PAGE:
Rain Ascends

Paperback | January 14, 2003

byJoy Kogawa

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In Joy Kogawa's masterful third novel, a middle-aged woman discovers that her father, a respected Anglican priest, has long been a sexual abuser of boys. Originally published to critical acclaim in 1995, The Rain Ascends has been revisited by the author, with substantive additions to the end of the narrative that bring to fruition the heroine's struggle for forgiveness and redemption.

As a middle-aged mother, Millicent is confronted with the secrets of her father's past as she recalls certain events in her childhood-a childhood that, on the surface, was a blissful one. Disbelief turns to confusion as she faces up to the sins of her father and wrestles with a legacy of lies, silence and her own embattled conscience.

In The Rain Ascends, Joy Kogawa beautifully sifts the truth from the past and the sinner from the perceived saint. The result is a sensitive, poetic, yet searing depiction of the wounds left by abuse and the redemption brought by truth.

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From the Publisher

In Joy Kogawa's masterful third novel, a middle-aged woman discovers that her father, a respected Anglican priest, has long been a sexual abuser of boys. Originally published to critical acclaim in 1995, The Rain Ascends has been revisited by the author, with substantive additions to the end of the narrative that bring to fruition the ...

  JOY KOGAWA was born in Vancouver in 1935 to Japanese- Canadian parents. During WWII,  Joy and her family were forced to move to Slocan, British Columbia, as part of the Canadian government’s policy to relocate and intern Japanese-Canadians. Kogawa is the author of several award-winning novels and volumes of poetry. In 1986, Kogawa ...

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Format:PaperbackPublished:January 14, 2003Publisher:Penguin CanadaLanguage:English

The following ISBNs are associated with this title:

ISBN - 10:0143013203

ISBN - 13:9780143013204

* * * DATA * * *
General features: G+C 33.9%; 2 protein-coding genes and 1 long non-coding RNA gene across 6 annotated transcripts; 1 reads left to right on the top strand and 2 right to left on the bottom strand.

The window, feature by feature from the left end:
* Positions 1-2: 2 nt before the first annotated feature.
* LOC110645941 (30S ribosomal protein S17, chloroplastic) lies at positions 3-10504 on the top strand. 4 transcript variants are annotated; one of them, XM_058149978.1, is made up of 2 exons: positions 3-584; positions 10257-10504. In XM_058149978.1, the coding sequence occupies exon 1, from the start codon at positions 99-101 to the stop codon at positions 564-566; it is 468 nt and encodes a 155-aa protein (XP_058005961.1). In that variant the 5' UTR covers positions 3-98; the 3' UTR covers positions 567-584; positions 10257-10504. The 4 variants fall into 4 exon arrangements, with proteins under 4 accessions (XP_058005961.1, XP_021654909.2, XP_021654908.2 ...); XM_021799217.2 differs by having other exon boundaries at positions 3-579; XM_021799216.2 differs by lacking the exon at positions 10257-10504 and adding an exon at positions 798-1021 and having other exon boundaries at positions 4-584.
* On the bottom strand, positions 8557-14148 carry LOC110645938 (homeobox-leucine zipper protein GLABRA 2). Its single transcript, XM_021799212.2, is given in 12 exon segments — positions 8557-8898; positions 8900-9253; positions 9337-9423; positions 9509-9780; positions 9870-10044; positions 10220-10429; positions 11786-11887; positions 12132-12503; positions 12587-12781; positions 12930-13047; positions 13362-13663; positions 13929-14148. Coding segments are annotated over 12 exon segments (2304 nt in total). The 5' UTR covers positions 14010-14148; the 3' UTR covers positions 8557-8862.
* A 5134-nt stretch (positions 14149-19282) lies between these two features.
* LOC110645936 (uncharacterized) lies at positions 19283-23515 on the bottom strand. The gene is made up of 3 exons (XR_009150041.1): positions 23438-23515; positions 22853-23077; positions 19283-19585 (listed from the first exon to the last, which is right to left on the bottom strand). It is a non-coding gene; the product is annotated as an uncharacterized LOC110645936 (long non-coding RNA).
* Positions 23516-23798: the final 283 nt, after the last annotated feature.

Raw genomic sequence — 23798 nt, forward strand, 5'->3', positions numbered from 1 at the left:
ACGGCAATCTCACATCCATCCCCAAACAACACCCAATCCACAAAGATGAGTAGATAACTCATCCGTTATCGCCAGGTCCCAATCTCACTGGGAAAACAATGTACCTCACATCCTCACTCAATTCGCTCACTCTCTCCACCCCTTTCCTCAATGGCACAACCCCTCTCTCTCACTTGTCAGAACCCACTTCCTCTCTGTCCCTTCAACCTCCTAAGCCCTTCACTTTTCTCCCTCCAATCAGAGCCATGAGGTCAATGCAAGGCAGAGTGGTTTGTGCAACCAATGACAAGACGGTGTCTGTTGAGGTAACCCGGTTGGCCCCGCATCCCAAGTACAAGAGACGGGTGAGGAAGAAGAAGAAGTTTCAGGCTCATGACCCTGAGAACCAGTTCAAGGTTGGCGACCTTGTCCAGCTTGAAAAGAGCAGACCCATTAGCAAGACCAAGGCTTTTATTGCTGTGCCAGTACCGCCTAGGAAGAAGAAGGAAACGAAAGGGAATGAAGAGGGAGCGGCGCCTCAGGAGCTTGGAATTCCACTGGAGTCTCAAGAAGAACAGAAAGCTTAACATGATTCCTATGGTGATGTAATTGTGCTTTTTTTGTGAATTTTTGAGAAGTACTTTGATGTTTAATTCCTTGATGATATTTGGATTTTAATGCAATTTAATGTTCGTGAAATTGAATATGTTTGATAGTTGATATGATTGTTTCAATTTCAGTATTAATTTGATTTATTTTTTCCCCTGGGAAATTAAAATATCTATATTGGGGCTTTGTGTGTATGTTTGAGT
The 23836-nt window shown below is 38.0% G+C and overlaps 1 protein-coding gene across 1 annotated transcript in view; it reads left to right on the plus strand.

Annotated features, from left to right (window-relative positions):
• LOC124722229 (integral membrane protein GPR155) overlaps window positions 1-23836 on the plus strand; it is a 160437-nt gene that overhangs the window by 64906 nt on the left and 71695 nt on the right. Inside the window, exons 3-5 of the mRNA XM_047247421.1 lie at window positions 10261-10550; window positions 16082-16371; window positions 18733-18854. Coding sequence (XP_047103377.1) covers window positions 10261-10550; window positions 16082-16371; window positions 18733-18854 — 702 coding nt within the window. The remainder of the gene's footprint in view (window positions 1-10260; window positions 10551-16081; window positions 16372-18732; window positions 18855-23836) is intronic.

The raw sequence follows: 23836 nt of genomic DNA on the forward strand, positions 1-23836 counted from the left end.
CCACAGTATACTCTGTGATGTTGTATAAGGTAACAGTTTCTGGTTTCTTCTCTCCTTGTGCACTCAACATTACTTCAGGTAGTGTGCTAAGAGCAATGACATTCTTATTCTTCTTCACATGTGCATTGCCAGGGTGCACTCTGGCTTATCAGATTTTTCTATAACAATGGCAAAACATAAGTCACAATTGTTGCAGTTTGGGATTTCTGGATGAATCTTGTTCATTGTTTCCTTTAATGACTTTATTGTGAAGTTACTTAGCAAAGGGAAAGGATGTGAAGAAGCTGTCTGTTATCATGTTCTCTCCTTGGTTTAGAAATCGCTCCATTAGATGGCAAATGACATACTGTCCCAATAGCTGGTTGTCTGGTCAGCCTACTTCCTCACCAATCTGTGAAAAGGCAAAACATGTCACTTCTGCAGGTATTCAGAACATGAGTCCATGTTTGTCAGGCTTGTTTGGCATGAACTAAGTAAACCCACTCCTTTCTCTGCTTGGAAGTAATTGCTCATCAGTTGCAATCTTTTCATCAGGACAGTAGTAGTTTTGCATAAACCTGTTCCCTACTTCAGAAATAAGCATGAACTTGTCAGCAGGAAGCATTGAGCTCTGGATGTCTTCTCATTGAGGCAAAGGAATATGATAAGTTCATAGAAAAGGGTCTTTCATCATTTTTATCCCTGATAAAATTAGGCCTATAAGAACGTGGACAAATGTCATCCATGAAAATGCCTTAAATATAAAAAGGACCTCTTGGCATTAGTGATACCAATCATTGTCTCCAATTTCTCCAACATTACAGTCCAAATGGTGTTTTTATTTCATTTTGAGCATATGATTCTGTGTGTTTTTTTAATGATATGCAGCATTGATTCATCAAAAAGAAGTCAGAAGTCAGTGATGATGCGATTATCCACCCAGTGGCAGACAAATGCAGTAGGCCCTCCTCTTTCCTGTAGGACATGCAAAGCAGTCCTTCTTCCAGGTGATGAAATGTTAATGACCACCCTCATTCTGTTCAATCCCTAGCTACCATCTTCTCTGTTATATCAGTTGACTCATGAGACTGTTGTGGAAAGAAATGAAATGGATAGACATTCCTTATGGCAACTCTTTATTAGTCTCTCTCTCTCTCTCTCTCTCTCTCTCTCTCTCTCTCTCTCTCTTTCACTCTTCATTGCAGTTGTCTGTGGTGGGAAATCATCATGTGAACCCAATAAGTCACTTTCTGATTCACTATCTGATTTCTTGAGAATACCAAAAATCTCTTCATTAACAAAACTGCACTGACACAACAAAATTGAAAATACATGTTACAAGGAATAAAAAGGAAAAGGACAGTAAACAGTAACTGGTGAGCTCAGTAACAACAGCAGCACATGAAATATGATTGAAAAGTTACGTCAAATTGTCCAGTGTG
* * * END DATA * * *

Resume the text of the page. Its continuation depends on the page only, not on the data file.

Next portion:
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Chapter One What Eleanor does not understand, what she refuses to understand, is that the truth is unspeakable. The truth is a knife that slays. That September night a year ago, when she called from Edmonton, she was as incoherent and hysterical as she had been the night before. I could see her in one of her flouncy hippie skirts, standing in the hallway under the stairs of her rambling old house, her slightly masculine hand on her ample hips, her springy red hair more red than it used to be thanks to bottles of dye. Eleanor, my sister-in-law, was the bane of Mother's life, Mother's natural enemy, the thief who had stolen away in the night with her most precious possession, her son's heart. Eleanor thought to take one other son as well but that came later. "My wife is clear about things, thank God," my brother Charlie says, "even if the rest of us aren't." Eleanor is attached to us, grafted onto the family by marriage, but she is not "of" us. Her roots touch clearer water. When the wind blows, she bends. Her branches do not break. She pleaded with me as I sat there clutching the phone. "Talk to him," she said. "I can't. I just can't. It was such a long time ago. Why now? What do you want of us, Eleanor? What do you want?" Father is so very old, I was thinking, as we argued on again about whether Eleanor should come down to Ragland to talk to him herself. Dear God, isn't love enough? Isn't it enough that he loves us? I know he does. And I do love him. I've always loved him. Hundreds and thousands of people have had their lives brightened by him. Father's magic was the way he created gift boxes of time by creating events. He gave us life. Sparkling life. "It's...it's just too unkind," I said finally. "He's so old. Can't we let him have some peace?" "Peace!" Eleanor fairly shouted. "Oh yes! Peace! I'm all for it. How on earth can there be peace if we don't deal with this? Now! Before it's too late! It's not just for him, Mills. I know I need answers. I need the truth, for God's sake. Let's have some truth!" "It's love," I said hesitantly, "I think it's love that's more important." "You're wrong," she said. "Love without truth isn't love." "I know they belong together, love and truth, but..." "Precisely," Eleanor interrupted. "They belong together. The thing is, you deny dignity when you deny responsibility. That's not love, Millicent. It's cowardice. He's not an idiot. He shouldn't be treated like one. He should know what he is. He's a criminal. A criminal!" "Would you be happier if he was in prison? Who sends old men off to the front lines?" "What front lines? I'm talking about responsibility. His. Yours too. And mine." "Your responsibility? What responsibility could you possibly have?" She was silent for so long that I thought the phone might have disconnected. Then her voice sounded choked as if she were trying not to cry. "Millie, God help us,if there's just one thing that history teaches us, just one thing, it's that bystanders and perpetrators are both on the same side." It was my turn to say nothing as I held the receiver against my ear and sat rocking on my chair. God help us indeed, guilty bystanders that we all are, afraid to act, confused by the corruptions into which we are born. When it comes to Father, there's no denying whose side I was on at the time. If I was guilty of a crime, it was my heart that was indicted. "I've tried to talk to him, Eleanor. I've really tried. But it's too late. It's just too late in the day." "It's never too late," Eleanor said. "Truth is never too late for anyone." "What on earth do we mean by truth? We can't possibly know what it means. It's like the sun shining on the other side of the world. It's beyond us." "Then we have to walk to the other side of the world. That's what we have to do. Think of it as a quest for fire, Mills. You're the one right there. You're the closest person in his life. God knows he won't tell me anything." "He won't tell me either." "Yes he will. You've always been there for him. Oh God, you've been like, like Hitler's cat, if Hitler had a cat." "Oh how absurd. Father is not Hitler." "But all you do is mewl about love. Face the truth, for once, woman!" I had not pictured myself as Hitler's cat, but if that was the way she saw me, if that was the way I was to be seen, then so be it, I thought. On the great judgement day, Hitler's cat can stand in front of that awesome cloud of witnesses and yowl its unacceptable tale of affection. Then all the people will scream and gnash their teeth as they cast it forth into eternal damnation along with the monster. Eleanor can not know how much I loved Father, how much I have always loved him, in spite of every, every thing, in spite of everything. I am his one and only, loyal, devoted daughter. A friend, they say, is someone who helps you hide the body. But Eleanor, my brother's strong-minded wife, was telling me to exhume the skeleton garbed in the robes of a priest, a skeleton busily hiding other small skeletons between the walls. "God knows how many victims there were," Eleanor said. "Just stop for once in your life and think about them. The families. Consider the victims, for heaven's sake." She was asking me to hear the wailing in the night, to consider the suffering I did not see, to consider another point of view. My reply was that these considerations were not my province. I was his child, his well-fed cat if you will, and I was witness for the defence. I was retained, before I was born, to be his advocate. In the late-night courtroom of my thoughts, I heard her arguing that my mothering, surrounding, defending love was misplaced, and that I more properly belonged with the weak. But as I took my stand beside my father, beside and around, I declared that I knew of no criminal who was not also weak, not also a victim. It was only the mob of accusers who were invulnerable. I tried to give her my perspective, a view from a lowly place beside a bowl of milk and a plate of table scraps. I told her I would leave it to his accusers to chronicle his crimes. "You're wrong!" cried Eleanor's angry voice, her three a.m. telephone weeping voice. "Face the rage, Millie. Let it out before it eats you alive. For God's sake, let it out!" "To whom, Eleanor? Let it out to whom?" "To the bishop. Tell him. Write to him." "But he's our friend! How could I possibly?" She could more reasonably have suggested I take off my clothes and run naked down the noonday street. "Tell me, then. At least find out what the extent of it is." So said Eleanor in the late night, but from within the fog I could think only that I had pledged my loyalty to my beloved father. In my lifetime of knowing him I had experienced such tenderness, such wisdom and kindness and forbearance, such gentle forgivingness and largeness of heart, that I was able, even with all that I knew, to utter the word Father, and to understand it as a metaphor for God. Father, God. Our Father, which art in heaven, hallowed be Thy Name. We go to extreme lengths — we devoted daughters, we women, we children, we slaves of the men we love — we go to extreme lengths in our efforts to justify our unacceptable loyalties. We expend our days and nights thinking of ways to protect and redeem them. Eleanor accuses me of constantly choosing the darkness. "You may be right," I said. "But people, so many people, see him as the soul of saintliness." Last Sunday in church, one woman remarked on his "spiritual aura" and said, "I've rarely seen that certain quality. He's so gentle. I feel closer here with him to that spiritual centre than anywhere else I have ever been." People say these things and I do not doubt their sincerity. I do not. My father, Eleanor, my father, dear people of the jury, is known to be a good man. And so help me, God, this is also true. But Eleanor, who knows better, who knows worse, chants her mantra in my midnight ear: The truth, the truth, the hidden truth. Take the sword of truth and cut the knots. Then you'll be free. The knots are in my bowels, Eleanor. A sword in the bowels is not usually there to make one free. People go mad in these circumstances. Their minds unravel. As she drags me into the courtroom to take my stand, when I raise my hand and swear to tell the truth, the whole truth and nothing but the truth, I am stating what cannot be done. Yet she persists, my dear sister-in-law, she who is judge, jury and prosecutor, passionate for justice and health. The crime must be uncovered and the prisoner brought forth in his chains. This is required. Vindication for the victims. Vengeance even. Copyright, Joy Kogawa (2003) This material is intended for personal reading only, not to be distributed in print or via email. Thank you for your consideration.